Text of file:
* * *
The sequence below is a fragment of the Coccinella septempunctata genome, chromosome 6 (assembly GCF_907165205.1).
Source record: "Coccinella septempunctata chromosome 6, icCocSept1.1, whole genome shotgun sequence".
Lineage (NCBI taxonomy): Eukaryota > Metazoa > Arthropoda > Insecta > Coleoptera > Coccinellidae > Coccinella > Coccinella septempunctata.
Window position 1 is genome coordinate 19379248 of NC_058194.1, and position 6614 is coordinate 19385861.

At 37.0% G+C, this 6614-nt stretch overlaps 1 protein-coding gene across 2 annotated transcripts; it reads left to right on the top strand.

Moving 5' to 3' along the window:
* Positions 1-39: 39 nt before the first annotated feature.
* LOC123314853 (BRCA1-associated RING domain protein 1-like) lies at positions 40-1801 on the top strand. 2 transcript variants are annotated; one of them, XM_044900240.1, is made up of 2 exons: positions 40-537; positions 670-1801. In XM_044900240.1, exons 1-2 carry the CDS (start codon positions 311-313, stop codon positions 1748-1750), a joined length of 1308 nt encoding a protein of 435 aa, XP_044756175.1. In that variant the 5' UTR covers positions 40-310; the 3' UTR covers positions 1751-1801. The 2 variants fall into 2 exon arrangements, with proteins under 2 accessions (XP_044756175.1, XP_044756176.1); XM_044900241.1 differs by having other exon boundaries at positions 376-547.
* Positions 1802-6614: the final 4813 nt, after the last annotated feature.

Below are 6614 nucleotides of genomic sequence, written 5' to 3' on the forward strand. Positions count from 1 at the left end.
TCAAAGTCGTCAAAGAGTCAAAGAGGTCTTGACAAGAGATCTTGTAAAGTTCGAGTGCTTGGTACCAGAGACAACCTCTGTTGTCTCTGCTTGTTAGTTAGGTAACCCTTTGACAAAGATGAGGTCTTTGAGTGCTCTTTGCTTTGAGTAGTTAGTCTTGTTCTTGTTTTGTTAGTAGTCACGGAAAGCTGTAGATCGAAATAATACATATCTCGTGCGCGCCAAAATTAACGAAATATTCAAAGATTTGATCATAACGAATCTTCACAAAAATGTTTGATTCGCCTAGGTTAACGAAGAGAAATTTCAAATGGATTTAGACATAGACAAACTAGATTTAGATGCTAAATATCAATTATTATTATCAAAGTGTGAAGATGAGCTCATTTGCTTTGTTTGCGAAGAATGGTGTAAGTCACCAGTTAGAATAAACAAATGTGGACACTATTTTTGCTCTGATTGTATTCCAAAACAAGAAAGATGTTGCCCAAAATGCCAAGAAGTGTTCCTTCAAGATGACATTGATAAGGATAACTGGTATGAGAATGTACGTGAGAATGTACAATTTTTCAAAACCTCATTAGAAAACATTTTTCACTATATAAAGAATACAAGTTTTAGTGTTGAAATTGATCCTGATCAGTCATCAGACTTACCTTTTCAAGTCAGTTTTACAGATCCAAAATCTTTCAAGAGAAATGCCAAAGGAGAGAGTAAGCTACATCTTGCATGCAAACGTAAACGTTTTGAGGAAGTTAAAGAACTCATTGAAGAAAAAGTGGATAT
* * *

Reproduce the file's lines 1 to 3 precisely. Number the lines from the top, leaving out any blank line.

The sequence below is a fragment of the Coccinella septempunctata genome, chromosome 6 (assembly GCF_907165205.1).
Source record: "Coccinella septempunctata chromosome 6, icCocSept1.1, whole genome shotgun sequence".
Lineage (NCBI taxonomy): Eukaryota > Metazoa > Arthropoda > Insecta > Coleoptera > Coccinellidae > Coccinella > Coccinella septempunctata.